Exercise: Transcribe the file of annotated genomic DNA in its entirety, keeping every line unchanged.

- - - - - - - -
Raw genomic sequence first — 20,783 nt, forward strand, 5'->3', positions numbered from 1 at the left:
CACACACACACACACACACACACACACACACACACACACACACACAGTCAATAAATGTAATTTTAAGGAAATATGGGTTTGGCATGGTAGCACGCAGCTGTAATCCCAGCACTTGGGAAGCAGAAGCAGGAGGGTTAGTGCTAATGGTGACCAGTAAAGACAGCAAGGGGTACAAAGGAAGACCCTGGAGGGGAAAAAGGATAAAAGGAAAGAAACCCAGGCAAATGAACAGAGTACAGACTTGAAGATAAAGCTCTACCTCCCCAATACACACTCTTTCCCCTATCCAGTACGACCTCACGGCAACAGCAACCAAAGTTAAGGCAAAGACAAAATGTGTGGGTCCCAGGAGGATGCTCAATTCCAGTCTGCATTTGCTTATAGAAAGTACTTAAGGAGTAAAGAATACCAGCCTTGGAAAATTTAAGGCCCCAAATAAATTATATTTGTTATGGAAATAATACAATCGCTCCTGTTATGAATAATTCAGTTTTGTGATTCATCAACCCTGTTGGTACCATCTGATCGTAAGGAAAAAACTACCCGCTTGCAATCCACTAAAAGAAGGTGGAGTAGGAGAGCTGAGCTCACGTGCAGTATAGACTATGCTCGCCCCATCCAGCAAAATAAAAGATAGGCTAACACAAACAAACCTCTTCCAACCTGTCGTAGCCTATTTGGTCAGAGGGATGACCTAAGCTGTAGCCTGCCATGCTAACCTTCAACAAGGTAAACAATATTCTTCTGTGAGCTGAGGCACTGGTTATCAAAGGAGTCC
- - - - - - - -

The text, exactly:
Raw genomic sequence first — 20,783 nt, forward strand, 5'->3', positions numbered from 1 at the left:
CACACACACACACACACACACACACACACACACACACACACACACAGTCAATAAATGTAATTTTAAGGAAATATGGGTTTGGCATGGTAGCACGCAGCTGTAATCCCAGCACTTGGGAAGCAGAAGCAGGAGGGTTAGTGCTAATGGTGACCAGTAAAGACAGCAAGGGGTACAAAGGAAGACCCTGGAGGGGAAAAAGGATAAAAGGAAAGAAACCCAGGCAAATGAACAGAGTACAGACTTGAAGATAAAGCTCTACCTCCCCAATACACACTCTTTCCCCTATCCAGTACGACCTCACGGCAACAGCAACCAAAGTTAAGGCAAAGACAAAATGTGTGGGTCCCAGGAGGATGCTCAATTCCAGTCTGCATTTGCTTATAGAAAGTACTTAAGGAGTAAAGAATACCAGCCTTGGAAAATTTAAGGCCCCAAATAAATTATATTTGTTATGGAAATAATACAATCGCTCCTGTTATGAATAATTCAGTTTTGTGATTCATCAACCCTGTTGGTACCATCTGATCGTAAGGAAAAAACTACCCGCTTGCAATCCACTAAAAGAAGGTGGAGTAGGAGAGCTGAGCTCACGTGCAGTATAGACTATGCTCGCCCCATCCAGCAAAATAAAAGATAGGCTAACACAAACAAACCTCTTCCAACCTGTCGTAGCCTATTTGGTCAGAGGGATGACCTAAGCTGTAGCCTGCCATGCTAACCTTCAACAAGGTAAACAATATTCTTCTGTGAGCTGAGGCACTGGTTATCAAAGGAGTCC